2017-07-13 / Pets

New column showcases wonderful, weird and lovable pets

PETS AND THEIR PEEPS /// Potbellied pigs
By Ela Lindsay

PIG POWER— Phoebe the pet pig in her Moorpark backyard. This Miss Piggy doesn’t miss too many meals. 
RICHARD SINGER/Acorn Newspapers PIG POWER— Phoebe the pet pig in her Moorpark backyard. This Miss Piggy doesn’t miss too many meals. RICHARD SINGER/Acorn Newspapers When you think of pigs, perhaps Wilbur from the book “Charlotte’s Web” comes to mind. In the story, Charlotte the spider spins a web that spells out the words “some pig” to let everyone know what a wonderful pig Wilbur is.

Because Acorn readers love their pets so much, this new column will showcase the wonderful, sometimes weird but always amazing critters that people hold dear to them.

One Moorpark family loves animals so much they have three pets: two dogs and a potbellied pig named Phoebe, and Phoebe is some pig.

At around 120 pounds and the size of a very rotund retriever, she makes an excellent pet, the owner tells me. She’s trainable, she comes on command, will sit for treats and uses the doggy door to go outside. Phoebe also gets along well with kids and dogs.

The way to this potbellied pet’s heart is through her tummy. She loves strawberries but will eat almost anything, except for bell peppers and the tops of asparagus. However, her diet mostly consists of a mix of hay pellets and dried wheat flakes. She is given 12 ounces of the mixture twice a day.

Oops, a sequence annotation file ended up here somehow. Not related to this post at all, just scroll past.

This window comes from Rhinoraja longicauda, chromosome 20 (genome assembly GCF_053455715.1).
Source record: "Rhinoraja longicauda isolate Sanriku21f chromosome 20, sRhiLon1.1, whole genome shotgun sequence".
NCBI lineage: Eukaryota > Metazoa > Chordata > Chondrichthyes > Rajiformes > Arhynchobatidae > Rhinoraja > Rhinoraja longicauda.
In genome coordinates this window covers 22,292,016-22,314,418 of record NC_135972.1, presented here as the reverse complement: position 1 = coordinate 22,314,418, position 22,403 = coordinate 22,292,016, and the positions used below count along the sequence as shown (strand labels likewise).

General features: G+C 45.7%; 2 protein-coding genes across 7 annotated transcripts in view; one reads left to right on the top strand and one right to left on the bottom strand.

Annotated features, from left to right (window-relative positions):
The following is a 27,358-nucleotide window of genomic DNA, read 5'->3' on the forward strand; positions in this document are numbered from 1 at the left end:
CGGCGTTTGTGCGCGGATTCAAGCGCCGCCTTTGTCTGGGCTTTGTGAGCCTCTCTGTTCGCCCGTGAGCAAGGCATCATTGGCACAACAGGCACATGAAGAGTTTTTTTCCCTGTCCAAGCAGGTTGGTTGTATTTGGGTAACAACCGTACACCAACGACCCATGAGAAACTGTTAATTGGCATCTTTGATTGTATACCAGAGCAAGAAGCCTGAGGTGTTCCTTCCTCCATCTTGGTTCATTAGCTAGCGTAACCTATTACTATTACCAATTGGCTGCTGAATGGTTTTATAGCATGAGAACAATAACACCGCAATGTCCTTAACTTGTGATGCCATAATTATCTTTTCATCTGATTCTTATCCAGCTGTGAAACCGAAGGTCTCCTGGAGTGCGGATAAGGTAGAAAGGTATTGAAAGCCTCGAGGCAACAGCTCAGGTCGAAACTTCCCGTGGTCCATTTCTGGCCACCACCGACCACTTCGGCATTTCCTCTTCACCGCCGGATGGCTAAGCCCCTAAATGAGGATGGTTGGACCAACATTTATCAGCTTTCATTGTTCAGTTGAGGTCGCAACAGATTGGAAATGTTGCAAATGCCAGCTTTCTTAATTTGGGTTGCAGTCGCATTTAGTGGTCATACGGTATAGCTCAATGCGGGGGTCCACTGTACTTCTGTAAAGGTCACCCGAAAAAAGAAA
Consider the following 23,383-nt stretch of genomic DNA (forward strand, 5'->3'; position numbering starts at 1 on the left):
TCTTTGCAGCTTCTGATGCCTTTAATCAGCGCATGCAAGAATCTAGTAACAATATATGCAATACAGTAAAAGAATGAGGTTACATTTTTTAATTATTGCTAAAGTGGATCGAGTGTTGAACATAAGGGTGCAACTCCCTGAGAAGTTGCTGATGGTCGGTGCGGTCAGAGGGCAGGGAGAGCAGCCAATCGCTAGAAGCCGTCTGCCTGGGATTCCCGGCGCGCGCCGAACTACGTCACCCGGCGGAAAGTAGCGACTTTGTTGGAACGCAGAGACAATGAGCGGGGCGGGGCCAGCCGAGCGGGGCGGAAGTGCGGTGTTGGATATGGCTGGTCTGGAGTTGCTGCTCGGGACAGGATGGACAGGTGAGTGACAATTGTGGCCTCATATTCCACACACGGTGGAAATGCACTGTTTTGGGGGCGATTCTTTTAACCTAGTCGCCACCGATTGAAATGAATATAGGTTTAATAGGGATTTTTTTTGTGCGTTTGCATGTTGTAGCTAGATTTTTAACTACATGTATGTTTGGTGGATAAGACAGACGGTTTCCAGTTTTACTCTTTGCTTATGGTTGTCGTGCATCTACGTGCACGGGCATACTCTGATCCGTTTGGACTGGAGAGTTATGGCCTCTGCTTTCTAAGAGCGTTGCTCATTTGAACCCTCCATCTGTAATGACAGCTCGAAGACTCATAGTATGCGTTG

Although she doesn’t sleep with members of the family like some dogs or cats might, Phoebe has her own bed, and when told to go there she’ll go.

One behavior I found interesting is that if her belly is scratched she’ll literally fall over. In the pet-pig world, there are “fainting” competitions to see who can make their pig fall over the fastest, the owner said.

This family loves pigs so much, this is their second potbelly. The first, named Shana Punim, which means “pretty face” in Hebrew, lived an astounding 21 years, just two months short of the world’s record for being the oldest, the proud owner said.

Generally, these pigs live an average of 13 or 14 years, he said. In Phoebe’s case, she’s 7 now, and the family got her as a rescue when she was about 4 years old.

Potbellied pigs are on the larger size for pet pigs. There are also teacups, that range from 30 to 65 pounds full grown; micro minis, which are typically in the 20- to 30-pound range; and Julianas, also known as painted pigs, grow up to be anywhere from 20 to 50 pounds.

As to where you can find your own pet pig, you can try local animal shelters, like the Agoura Hills shelter has a 5-year-old potbellied pig. You can also search pig rescue organizations or even have piglets shipped to you from reputable and ethical breeders.

As with all animal considerations, make sure to do your homework so you find the right match for you and your family.

If you or someone you know has a great pet, an unusual one or just a special critter at home, please let me know about them by emailing elindsay@theacorn.com.

Pig pros and cons


Long life span of 12 to 20 years. Clean and odor-free. Mostly non-allergenic. No fleas. Very little shedding. Quickly trained: litter box, tricks, harness, etc. No barking and nondestructive, unlike a puppy. Low maintenance, annual vet visit. Communicative, affectionate, and intelligent.


You may not be zoned to own a pig. You may not have a vet available who knows how to treat potbellied pigs. Pigs can become spoiled and manipulative. Pigs require a commitment of time and energy.

(from www.potbellypigs.com)

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